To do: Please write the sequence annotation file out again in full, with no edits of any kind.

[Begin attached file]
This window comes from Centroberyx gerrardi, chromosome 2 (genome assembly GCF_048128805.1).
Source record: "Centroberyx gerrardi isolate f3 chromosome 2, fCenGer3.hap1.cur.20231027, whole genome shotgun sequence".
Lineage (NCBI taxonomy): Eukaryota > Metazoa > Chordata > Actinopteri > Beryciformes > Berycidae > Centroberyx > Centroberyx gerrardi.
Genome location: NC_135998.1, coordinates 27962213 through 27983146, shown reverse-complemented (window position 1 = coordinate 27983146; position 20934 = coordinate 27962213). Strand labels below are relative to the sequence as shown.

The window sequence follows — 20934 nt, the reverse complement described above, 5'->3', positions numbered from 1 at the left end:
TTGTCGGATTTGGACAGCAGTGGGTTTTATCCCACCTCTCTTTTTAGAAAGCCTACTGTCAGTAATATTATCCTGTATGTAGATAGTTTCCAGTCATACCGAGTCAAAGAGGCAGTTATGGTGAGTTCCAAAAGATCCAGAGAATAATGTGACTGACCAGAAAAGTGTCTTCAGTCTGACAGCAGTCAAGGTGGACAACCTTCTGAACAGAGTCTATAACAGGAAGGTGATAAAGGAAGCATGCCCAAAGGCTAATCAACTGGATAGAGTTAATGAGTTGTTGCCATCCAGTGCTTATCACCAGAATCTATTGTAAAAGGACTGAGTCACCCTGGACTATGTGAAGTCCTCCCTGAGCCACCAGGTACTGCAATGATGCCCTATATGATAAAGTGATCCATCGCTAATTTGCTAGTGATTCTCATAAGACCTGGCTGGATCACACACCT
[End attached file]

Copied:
This window comes from Centroberyx gerrardi, chromosome 2 (genome assembly GCF_048128805.1).
Source record: "Centroberyx gerrardi isolate f3 chromosome 2, fCenGer3.hap1.cur.20231027, whole genome shotgun sequence".
Lineage (NCBI taxonomy): Eukaryota > Metazoa > Chordata > Actinopteri > Beryciformes > Berycidae > Centroberyx > Centroberyx gerrardi.
Genome location: NC_135998.1, coordinates 27962213 through 27983146, shown reverse-complemented (window position 1 = coordinate 27983146; position 20934 = coordinate 27962213). Strand labels below are relative to the sequence as shown.

The window sequence follows — 20934 nt, the reverse complement described above, 5'->3', positions numbered from 1 at the left end:
TTGTCGGATTTGGACAGCAGTGGGTTTTATCCCACCTCTCTTTTTAGAAAGCCTACTGTCAGTAATATTATCCTGTATGTAGATAGTTTCCAGTCATACCGAGTCAAAGAGGCAGTTATGGTGAGTTCCAAAAGATCCAGAGAATAATGTGACTGACCAGAAAAGTGTCTTCAGTCTGACAGCAGTCAAGGTGGACAACCTTCTGAACAGAGTCTATAACAGGAAGGTGATAAAGGAAGCATGCCCAAAGGCTAATCAACTGGATAGAGTTAATGAGTTGTTGCCATCCAGTGCTTATCACCAGAATCTATTGTAAAAGGACTGAGTCACCCTGGACTATGTGAAGTCCTCCCTGAGCCACCAGGTACTGCAATGATGCCCTATATGATAAAGTGATCCATCGCTAATTTGCTAGTGATTCTCATAAGACCTGGCTGGATCACACACCT